Every addict who enters rehab asks the same question. How likely am I to relapse after I leave? It is a tough question and it seems very compelling. But is there an answer at all?
It is no secret that many recovering addicts relapse more than once. People who are skeptical of rehabs point to the fact that there are often repeat visitors. For someone on a recovery journey, this information can feel intimidating.
However, when we look into what it means to relapse and what should be considered success, we hit some roadblocks.
How do you measure success?
A significant amount of recovering addicts relapse. But does that mean their recovery has been unsuccessful?
Let’s look at two cases.
Richard is a recovering alcoholic. He spends a month in rehab, after which he returns home and goes back to work. A month later, he starts drinking again, with no intention of returning to rehab.
Leslie is a recovering alcoholic. He spends a month in rehab, after which he returns home and goes back to work. He repairs his relationships, progresses in his career, finds meaning in spirituality, and dives into some new hobbies. Three years later, after a particularly stressful few months at work, he impulsively has a drink. A few weeks later, he recognizes that he has returned to old patterns and tries to stop drinking. Unable to stop on his own, he returns for another stint in rehab.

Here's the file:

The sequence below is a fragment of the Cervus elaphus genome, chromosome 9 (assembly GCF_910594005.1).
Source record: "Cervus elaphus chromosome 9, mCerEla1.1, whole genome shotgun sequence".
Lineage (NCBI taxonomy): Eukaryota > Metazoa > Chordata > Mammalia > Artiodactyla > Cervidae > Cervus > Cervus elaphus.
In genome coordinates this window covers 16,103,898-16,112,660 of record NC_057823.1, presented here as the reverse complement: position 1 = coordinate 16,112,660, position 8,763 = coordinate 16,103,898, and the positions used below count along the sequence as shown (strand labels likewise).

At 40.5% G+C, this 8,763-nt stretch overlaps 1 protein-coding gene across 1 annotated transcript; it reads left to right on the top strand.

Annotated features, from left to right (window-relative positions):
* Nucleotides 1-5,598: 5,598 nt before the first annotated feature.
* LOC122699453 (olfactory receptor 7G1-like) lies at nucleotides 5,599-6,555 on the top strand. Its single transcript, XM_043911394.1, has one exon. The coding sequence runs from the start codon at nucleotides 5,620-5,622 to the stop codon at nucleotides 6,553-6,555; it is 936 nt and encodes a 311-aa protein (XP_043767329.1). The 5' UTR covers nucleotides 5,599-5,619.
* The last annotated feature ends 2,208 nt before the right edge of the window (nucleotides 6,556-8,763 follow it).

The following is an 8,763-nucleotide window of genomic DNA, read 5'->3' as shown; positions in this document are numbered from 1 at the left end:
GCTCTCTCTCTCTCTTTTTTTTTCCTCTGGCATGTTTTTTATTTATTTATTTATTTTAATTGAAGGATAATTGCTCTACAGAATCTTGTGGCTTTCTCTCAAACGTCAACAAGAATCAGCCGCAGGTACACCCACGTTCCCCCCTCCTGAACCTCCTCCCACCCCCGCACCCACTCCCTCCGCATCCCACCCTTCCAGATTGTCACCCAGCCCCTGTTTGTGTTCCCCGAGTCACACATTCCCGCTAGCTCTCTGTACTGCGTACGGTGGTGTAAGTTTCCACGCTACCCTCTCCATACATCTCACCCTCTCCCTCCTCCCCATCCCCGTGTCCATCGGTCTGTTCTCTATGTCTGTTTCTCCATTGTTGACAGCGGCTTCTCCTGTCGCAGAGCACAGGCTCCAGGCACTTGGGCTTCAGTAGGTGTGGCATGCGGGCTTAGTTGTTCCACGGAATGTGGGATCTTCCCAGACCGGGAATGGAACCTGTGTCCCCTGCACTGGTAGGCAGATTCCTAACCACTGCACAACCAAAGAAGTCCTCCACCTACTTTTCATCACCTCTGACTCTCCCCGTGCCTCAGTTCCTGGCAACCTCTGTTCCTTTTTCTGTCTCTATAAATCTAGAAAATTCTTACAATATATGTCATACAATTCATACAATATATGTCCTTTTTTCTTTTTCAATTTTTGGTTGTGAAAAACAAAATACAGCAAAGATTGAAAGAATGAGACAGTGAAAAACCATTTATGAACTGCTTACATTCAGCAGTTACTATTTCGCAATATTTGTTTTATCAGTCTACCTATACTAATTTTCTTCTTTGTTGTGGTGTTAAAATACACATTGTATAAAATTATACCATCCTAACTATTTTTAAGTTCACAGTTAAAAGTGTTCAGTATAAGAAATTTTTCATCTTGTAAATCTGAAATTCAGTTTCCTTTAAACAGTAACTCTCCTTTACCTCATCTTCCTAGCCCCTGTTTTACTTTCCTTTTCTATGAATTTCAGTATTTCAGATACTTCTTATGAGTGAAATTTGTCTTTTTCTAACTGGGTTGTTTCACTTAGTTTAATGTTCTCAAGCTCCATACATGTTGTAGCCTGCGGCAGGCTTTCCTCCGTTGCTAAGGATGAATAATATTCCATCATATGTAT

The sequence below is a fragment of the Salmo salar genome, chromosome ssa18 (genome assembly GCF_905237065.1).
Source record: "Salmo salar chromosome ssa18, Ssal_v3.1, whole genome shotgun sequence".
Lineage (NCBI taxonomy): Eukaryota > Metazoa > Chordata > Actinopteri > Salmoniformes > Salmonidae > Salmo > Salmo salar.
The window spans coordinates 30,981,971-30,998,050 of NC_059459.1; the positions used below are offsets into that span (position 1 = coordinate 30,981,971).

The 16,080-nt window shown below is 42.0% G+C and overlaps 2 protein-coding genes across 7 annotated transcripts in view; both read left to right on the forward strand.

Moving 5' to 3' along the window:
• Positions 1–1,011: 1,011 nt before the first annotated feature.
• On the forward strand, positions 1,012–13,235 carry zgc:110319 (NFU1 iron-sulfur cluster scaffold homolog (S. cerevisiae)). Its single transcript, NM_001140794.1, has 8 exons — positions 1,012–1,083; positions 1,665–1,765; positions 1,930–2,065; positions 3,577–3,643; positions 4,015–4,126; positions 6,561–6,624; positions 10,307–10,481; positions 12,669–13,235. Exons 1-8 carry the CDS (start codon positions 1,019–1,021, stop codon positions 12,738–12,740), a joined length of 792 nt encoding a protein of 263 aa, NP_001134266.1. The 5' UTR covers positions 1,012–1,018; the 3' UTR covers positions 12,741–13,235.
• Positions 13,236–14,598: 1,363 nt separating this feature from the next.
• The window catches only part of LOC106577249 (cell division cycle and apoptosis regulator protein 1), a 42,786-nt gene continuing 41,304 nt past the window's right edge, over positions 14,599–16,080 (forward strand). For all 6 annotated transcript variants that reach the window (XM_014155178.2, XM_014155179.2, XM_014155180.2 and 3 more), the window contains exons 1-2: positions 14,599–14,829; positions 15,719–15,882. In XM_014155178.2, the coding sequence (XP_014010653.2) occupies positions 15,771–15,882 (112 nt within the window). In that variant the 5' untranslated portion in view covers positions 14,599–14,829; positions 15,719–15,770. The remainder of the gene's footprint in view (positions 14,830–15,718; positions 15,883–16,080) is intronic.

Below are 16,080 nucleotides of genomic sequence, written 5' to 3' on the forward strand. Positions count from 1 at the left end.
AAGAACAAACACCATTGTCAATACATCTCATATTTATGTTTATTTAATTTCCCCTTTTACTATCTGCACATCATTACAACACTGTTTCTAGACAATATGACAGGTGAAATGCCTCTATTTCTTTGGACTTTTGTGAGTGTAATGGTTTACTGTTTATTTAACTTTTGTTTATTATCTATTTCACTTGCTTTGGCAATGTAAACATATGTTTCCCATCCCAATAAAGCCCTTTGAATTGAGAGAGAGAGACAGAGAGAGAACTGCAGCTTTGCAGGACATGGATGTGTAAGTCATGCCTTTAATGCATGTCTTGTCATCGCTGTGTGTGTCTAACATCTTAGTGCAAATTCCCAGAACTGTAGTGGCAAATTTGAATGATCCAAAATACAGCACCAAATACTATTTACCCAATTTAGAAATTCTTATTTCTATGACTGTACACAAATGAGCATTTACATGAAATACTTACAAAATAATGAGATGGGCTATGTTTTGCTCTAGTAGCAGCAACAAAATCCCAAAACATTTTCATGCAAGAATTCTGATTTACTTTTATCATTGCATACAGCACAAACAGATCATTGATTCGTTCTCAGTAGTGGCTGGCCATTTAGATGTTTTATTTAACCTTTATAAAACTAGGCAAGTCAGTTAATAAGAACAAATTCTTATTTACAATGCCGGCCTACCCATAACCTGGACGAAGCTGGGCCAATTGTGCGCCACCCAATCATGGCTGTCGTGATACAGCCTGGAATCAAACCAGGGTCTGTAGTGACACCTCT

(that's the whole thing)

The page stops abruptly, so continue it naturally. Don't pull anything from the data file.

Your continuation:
If you are trying to measure success by whether a person returns to rehab or not, you miss the point. Richard is not yet a success story. He is still struggling with his alcoholism. Leslie is also struggling, but his decision to return to rehab is a healthy one. It is not a sign of failure, but an indication that his first time in rehab worked.
Think about rehabilitation for a physical injury. A footballer who undergoes surgery and months of rehab for a cruciate ligament injury will consider it a success, even if he does injure it again at some point down the line.
Forgetting “Happily Ever After”
The problem with how we look at rehab goes back to a desire for narrative resolution in our lives. As human beings, we look at our lives as a story. Rather than seeing time as a simple measurement, we see it as the axis along which our stories run.
For this reason, we want a “Happily Ever After” ending once we’ve left rehab. But life does not work that way. Life itself comes to an end, eventually, but that does not negate its significance. A rehab success story is one which is followed by a fullness of living, whether that lasts months, years, or until the person has passed on.
This is why there is no answer to how likely you are to relapse, and even if there was one, it would not serve you. Rehabs should be held to standards, and this by no means negates their responsibility to aim for unqualified recovery for each resident. However, when you look at your own process, remember that no matter what happens in the future, it cannot change the present.